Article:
||This article may be expanded with text translated from the corresponding article in the German Wikipedia. (July 2014)|
|Molar mass||302.03 g/mol (as UO4)|
|Except where noted otherwise, data are given for materials in their standard state (at 25 °C (77 °F), 100 kPa)|
|(what is: / ?)|
Uranyl peroxide or uranium peroxide hydrate (UO4·nH2O) is a pale-yellow, soluble peroxide of uranium. It is found to be present at one stage of the enriched uranium fuel cycle and in yellowcake prepared via the in situ leaching and resin ion exchange system. This compound, also expressed as: UO3·(H2O2)·(H2O), is very similar to uranium trioxide hydrate UO3·nH2O. The dissolution behaviour of both compounds are very sensitive to the hydration state (n can vary between 0 and 4). One main characteristic of uranium peroxide is that it consists of small needles with an average AMAD of about 1.1 µm.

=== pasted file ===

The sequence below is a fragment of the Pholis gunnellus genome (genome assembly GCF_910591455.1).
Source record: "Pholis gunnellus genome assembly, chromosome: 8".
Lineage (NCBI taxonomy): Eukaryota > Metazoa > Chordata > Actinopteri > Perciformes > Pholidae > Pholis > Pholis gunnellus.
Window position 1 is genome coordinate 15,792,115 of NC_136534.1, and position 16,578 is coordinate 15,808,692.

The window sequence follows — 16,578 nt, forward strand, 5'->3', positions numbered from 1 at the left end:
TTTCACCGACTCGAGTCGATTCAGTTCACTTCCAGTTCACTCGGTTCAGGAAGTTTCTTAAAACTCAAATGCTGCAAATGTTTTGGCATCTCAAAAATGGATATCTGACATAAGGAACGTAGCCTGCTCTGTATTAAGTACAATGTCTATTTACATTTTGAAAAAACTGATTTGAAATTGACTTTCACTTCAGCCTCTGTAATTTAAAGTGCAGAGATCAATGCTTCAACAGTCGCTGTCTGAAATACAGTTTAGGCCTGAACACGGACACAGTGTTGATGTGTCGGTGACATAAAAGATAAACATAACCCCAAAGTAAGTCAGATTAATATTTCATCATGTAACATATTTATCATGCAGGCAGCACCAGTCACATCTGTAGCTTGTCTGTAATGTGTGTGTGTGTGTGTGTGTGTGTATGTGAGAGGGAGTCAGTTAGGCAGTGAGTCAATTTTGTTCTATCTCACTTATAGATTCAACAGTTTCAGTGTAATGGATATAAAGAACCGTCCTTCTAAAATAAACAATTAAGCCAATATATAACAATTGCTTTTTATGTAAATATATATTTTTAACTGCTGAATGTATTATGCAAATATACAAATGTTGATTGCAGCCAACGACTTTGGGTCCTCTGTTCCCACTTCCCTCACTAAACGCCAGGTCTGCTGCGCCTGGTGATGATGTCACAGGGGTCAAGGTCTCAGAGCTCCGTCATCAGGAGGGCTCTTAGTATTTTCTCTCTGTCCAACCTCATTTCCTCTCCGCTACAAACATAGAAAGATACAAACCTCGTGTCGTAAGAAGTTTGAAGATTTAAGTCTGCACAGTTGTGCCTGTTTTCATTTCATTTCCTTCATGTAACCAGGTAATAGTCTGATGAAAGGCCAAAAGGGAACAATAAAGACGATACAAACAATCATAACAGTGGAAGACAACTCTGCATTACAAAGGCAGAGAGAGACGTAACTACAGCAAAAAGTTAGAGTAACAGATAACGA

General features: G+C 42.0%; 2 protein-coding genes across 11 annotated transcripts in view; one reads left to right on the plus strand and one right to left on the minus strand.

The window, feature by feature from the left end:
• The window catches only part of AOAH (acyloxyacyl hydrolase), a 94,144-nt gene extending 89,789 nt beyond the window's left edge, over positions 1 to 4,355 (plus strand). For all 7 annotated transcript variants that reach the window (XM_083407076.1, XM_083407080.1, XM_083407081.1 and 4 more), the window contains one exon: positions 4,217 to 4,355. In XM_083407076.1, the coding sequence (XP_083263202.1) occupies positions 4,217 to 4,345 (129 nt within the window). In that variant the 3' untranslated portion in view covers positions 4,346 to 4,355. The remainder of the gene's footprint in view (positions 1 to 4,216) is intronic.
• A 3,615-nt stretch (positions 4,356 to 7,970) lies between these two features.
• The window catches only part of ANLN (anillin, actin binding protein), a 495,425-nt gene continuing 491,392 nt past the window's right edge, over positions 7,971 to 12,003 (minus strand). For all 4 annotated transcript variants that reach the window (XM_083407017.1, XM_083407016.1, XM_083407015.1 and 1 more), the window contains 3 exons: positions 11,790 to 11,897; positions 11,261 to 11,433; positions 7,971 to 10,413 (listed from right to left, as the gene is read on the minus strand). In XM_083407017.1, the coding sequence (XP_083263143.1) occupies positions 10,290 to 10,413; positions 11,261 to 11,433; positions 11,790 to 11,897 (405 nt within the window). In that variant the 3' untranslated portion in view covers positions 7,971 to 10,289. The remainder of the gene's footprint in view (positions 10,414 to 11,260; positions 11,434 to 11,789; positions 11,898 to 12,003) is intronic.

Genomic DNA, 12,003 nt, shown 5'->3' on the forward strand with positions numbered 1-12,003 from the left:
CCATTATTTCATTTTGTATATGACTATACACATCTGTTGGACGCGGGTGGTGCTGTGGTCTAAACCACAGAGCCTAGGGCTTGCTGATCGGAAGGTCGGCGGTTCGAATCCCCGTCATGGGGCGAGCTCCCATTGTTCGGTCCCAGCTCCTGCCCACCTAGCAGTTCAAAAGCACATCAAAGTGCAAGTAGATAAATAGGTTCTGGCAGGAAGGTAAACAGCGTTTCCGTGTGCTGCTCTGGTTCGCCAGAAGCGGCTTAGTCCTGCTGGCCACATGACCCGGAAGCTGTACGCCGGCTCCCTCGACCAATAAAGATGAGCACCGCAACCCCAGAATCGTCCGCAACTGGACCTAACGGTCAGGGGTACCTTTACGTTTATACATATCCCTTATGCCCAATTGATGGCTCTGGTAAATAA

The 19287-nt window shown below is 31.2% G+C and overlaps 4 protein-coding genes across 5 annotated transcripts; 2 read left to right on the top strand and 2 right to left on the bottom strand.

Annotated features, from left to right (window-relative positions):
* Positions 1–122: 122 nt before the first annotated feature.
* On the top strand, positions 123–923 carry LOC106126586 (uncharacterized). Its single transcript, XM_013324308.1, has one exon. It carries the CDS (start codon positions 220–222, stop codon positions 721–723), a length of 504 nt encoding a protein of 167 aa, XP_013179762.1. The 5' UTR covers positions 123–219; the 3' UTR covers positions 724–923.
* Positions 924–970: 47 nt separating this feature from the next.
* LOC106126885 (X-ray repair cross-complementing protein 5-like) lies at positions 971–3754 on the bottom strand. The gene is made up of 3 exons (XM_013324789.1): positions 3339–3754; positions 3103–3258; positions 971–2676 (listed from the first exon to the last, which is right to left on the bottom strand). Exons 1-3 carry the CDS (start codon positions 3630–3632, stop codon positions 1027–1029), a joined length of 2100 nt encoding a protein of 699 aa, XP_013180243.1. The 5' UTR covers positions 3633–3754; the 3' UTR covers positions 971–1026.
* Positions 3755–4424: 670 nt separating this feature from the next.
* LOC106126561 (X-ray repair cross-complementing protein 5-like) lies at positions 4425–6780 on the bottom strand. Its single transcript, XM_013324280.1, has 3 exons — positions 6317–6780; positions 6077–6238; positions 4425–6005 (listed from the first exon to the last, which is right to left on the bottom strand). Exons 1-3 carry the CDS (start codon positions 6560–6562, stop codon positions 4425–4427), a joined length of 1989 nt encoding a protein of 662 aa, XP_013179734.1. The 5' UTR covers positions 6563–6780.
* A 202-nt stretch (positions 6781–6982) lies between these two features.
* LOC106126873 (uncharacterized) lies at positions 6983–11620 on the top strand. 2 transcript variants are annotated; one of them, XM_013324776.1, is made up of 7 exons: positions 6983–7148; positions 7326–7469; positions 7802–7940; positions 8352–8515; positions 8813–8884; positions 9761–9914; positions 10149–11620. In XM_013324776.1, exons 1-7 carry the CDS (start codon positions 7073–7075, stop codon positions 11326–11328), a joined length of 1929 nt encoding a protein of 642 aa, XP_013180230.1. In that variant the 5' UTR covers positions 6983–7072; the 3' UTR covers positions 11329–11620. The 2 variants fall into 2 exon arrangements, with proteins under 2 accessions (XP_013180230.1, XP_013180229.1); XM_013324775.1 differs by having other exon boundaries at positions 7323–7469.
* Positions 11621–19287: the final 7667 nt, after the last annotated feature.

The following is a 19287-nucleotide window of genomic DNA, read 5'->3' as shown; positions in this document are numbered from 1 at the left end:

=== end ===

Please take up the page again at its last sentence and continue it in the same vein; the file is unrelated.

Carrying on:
The uranyl minerals Studtite, UO4·4H2O, and metastudtite, UO4·2H2O, are the only minerals discovered to date found to contain peroxide.
- Some Chemistry of Uranium[dead link]
- Freeman, Marvin D.; Stover, Dennis E. (1999). "The Smith Ranch Project: a 1990s In-situ Uranium Mine". The Uranium Institute Twenty Fourth Annual International Symposium. The Uranium Institute. Retrieved 22 November 2011.
- Kubatko, K. -A. H.; Helean, K. B.; Navrotsky, A.; Burns, P. C. (2003). "Stability of Peroxide-Containing Uranyl Minerals". Science 302 (5648): 1191–1193. doi:10.1126/science.1090259. PMID 14615533.
|This inorganic compound–related article is a stub. You can help Wikipedia by expanding it.|